Veterans Day


Veterans Day is a time for those of us who have never served in the armed forces of the United States to thank those who have. We thank the vets of every one of our nation’s wars, for without their commitment, dedication to duty, and sacrifice, our freedom and way of life would have been lost long ago. Thank God for the men and women of the United States of America who have served as our defenders of liberty and justice.

Every year Veterans Day is celebrated on November 11, the eleventh day in the eleventh month of the year. This year it also happens to be on the eleventh year of the 21st century, giving this year’s Veterans Day the distinction of 11-11-11.

Here in southern California, Forest Lawn Hollywood Hills will be conducting its 52nd Annual Veterans Day Ceremony beginning at 11 a.m. Pretty easy to remember the date and time; that’s 11-11-11, at 11 a.m. If you can commit the number eleven to memory, you’ve got it made. The free community event will feature skydivers; a military vehicle display; patriotic musical arrangements; a presentation of the Presidential Proclamation; and more than 100 local Boy Scouts and Girl Scouts who’ll serve as volunteers for guest services. Complimentary souvenirs will be presented to all attendees.

Presidents have traditionally laid wreaths at the tombs of the unknown soldiers at Veterans Day ceremonies at Arlington National Cemetery in Virginia. The following are some of the remarks made by several of our presidents through the years. Because of space limitations the entirety of the speeches cannot be printed, only a few selected excerpts.

Remarks by President John F. Kennedy, Nov. 11, 1961:

“There is no way to maintain the frontiers of freedom without cost and commitment and risk. There is no swift and easy path to peace in our generation. No man who witnessed the tragedies of the last war, no man who can imagine the unimaginable possibilities of the next war, can advocate war out of irritability or frustration or impatience. But let no nation confuse our perseverance and patience with fear of war or unwillingness to meet our responsibilities. We cannot save ourselves by abandoning those who are associated with us, or rejecting our responsibilities. In the end, the only way to maintain the peace is to be prepared in the final extreme to fight for our country — and to mean it.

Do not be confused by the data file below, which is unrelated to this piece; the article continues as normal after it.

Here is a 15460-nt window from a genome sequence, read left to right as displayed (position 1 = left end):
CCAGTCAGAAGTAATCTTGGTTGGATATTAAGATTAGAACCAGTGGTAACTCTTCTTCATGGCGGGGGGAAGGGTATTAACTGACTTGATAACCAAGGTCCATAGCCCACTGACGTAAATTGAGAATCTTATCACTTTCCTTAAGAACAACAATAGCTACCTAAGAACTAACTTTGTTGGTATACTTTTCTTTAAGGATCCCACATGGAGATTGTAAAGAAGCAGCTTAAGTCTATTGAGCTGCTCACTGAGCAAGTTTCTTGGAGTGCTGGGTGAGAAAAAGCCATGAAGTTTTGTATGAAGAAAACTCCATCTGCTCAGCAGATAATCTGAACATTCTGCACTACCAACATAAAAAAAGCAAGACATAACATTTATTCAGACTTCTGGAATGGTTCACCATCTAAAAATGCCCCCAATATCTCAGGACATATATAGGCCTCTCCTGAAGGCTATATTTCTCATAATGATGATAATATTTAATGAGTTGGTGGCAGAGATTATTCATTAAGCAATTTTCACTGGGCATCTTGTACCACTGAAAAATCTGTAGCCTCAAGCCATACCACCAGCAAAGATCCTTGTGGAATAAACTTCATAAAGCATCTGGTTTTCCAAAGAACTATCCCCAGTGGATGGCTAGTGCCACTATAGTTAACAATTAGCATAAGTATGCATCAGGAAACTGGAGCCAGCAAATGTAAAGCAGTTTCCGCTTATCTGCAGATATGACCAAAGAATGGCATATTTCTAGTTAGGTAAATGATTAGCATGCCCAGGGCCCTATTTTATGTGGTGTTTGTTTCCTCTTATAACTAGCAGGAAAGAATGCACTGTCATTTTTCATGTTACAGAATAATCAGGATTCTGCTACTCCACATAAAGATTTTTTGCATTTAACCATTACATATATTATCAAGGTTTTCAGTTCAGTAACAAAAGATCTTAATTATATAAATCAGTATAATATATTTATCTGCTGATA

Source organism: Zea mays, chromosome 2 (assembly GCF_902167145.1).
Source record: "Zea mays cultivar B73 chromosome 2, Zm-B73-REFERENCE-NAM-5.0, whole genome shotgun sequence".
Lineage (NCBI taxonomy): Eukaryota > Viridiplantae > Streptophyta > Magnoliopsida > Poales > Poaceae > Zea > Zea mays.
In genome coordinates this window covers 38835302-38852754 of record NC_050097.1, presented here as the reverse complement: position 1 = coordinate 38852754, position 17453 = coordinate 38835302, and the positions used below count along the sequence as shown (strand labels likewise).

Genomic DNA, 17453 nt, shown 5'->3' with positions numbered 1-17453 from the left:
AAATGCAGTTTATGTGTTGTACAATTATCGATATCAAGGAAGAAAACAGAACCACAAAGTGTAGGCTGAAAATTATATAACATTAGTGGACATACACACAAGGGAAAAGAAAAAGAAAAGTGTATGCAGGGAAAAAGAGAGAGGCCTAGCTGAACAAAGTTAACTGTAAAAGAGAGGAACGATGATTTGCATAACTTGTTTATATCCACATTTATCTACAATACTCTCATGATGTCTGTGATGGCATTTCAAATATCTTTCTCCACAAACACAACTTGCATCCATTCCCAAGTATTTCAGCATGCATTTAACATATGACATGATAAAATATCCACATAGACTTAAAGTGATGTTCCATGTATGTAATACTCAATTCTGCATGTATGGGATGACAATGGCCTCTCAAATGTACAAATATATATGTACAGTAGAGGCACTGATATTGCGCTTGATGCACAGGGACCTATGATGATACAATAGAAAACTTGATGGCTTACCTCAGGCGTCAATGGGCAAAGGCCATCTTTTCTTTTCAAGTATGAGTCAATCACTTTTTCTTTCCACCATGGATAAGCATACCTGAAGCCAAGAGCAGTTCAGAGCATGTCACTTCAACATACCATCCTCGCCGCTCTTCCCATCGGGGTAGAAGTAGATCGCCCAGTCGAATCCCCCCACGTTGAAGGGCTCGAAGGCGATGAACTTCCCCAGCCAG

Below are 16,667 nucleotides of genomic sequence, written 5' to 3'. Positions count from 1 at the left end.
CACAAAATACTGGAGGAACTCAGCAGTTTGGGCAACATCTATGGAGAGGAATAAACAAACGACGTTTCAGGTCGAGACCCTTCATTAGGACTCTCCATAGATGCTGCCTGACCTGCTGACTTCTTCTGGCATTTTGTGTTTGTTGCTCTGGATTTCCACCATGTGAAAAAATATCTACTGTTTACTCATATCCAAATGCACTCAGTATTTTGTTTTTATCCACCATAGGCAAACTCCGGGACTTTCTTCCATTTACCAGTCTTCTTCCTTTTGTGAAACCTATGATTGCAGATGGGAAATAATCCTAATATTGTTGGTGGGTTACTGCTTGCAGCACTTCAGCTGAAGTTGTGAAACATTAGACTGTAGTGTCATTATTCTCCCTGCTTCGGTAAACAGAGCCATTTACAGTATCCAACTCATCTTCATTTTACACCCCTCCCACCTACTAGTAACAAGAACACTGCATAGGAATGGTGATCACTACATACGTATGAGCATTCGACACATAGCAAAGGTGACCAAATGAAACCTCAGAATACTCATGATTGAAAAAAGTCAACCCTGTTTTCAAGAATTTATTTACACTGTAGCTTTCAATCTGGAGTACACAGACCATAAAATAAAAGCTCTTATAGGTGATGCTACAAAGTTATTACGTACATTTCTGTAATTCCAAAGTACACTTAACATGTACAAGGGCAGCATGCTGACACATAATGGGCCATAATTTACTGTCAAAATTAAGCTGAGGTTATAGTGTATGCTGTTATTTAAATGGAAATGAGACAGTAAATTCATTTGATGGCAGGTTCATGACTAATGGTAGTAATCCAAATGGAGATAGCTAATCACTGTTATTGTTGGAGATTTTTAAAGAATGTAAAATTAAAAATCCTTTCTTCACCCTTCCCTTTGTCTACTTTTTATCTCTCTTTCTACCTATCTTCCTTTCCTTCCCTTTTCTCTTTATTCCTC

“On this Veterans Day of 1961, on this day of remembrance, let us pray in the name of those who have fought in this country’s wars, and most especially who have fought in the First World War and in the Second World War, that there will be no veterans of any further war — not because all shall have perished but because all shall have learned to live together in peace.”

Remarks by President Ronald Reagan, Nov. 11, 1985:

“We celebrate Veterans Day on the anniversary of the armistice that ended World War I, the armistice that began on the 11th hour of the 11th day of the 11th month.… We are gathered at the National Cemetery, which provides a final resting place for the heroes who have defended our country since the Civil War. This amphitheater, this place for speeches, is more central to this cemetery than it first might seem apparent, for all we can ever do for our heroes is remember them and remember what they did — and memories are transmitted through words.… We’re surrounded today by the dead of our wars. We owe them a debt we can never repay. All we can do is remember them and what they did and why they had to be brave for us.… In memory of those who gave the last full measure of devotion, may our efforts to achieve lasting peace gain strength.”

Remarks by President George W. Bush, Nov. 11, 2002:

“Over the generations, Americans in uniform have defended this nation without seeking to dominate any nation. American troops do not come as conquerors, but as liberators. We believe in self-government for every land; and we believe that freedom is the hope of people of all cultures. By standing for freedom today our military follows in a great tradition of courage and faithful service. Free nations are in debt to the long, distinguished line of American veterans, and all Americans owe our veterans our liberty.

“On this Veterans Day, we honor veterans and we honor their families, and we offer the thanks of a grateful nation. May God bless our veterans, and may God continue to bless the United States of America.”

Remarks by President Barack Obama, Nov. 11, 2009:

“I want to thank our outstanding Vice President, Joe Biden, and his wonderful wife, Dr. Jill Biden, for being here today. We want to thank the Bidens for their son, Beau’s, service as well; we’re glad he just got back from Iraq.”

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